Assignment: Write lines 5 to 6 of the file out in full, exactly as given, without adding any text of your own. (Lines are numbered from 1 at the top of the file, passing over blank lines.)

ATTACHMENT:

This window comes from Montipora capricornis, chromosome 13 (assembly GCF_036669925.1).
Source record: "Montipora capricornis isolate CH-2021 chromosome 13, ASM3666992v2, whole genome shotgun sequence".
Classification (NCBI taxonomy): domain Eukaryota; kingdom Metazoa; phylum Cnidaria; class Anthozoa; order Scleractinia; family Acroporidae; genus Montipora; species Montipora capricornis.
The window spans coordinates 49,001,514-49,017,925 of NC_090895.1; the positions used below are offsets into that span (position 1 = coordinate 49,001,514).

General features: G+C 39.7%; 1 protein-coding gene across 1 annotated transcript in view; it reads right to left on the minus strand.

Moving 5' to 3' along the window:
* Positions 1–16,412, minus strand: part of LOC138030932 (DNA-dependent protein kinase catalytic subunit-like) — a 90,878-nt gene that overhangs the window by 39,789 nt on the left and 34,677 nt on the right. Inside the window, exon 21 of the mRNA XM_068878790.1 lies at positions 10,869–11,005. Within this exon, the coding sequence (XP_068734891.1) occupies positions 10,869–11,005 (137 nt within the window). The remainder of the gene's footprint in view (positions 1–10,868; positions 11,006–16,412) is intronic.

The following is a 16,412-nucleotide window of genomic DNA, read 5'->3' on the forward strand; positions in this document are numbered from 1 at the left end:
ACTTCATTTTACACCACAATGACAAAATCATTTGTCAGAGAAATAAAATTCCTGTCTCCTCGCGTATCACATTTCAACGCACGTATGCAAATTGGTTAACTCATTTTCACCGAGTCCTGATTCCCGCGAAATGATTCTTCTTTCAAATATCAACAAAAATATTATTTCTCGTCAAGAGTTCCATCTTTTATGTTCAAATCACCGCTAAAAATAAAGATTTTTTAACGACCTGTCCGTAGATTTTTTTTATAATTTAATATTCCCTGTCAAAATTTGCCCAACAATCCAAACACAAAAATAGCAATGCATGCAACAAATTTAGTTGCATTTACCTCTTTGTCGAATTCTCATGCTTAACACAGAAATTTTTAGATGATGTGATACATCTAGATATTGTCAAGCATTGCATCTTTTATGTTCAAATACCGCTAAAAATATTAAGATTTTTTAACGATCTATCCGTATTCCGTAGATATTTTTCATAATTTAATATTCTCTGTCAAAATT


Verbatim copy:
General features: G+C 39.7%; 1 protein-coding gene across 1 annotated transcript in view; it reads right to left on the minus strand.

Moving 5' to 3' along the window: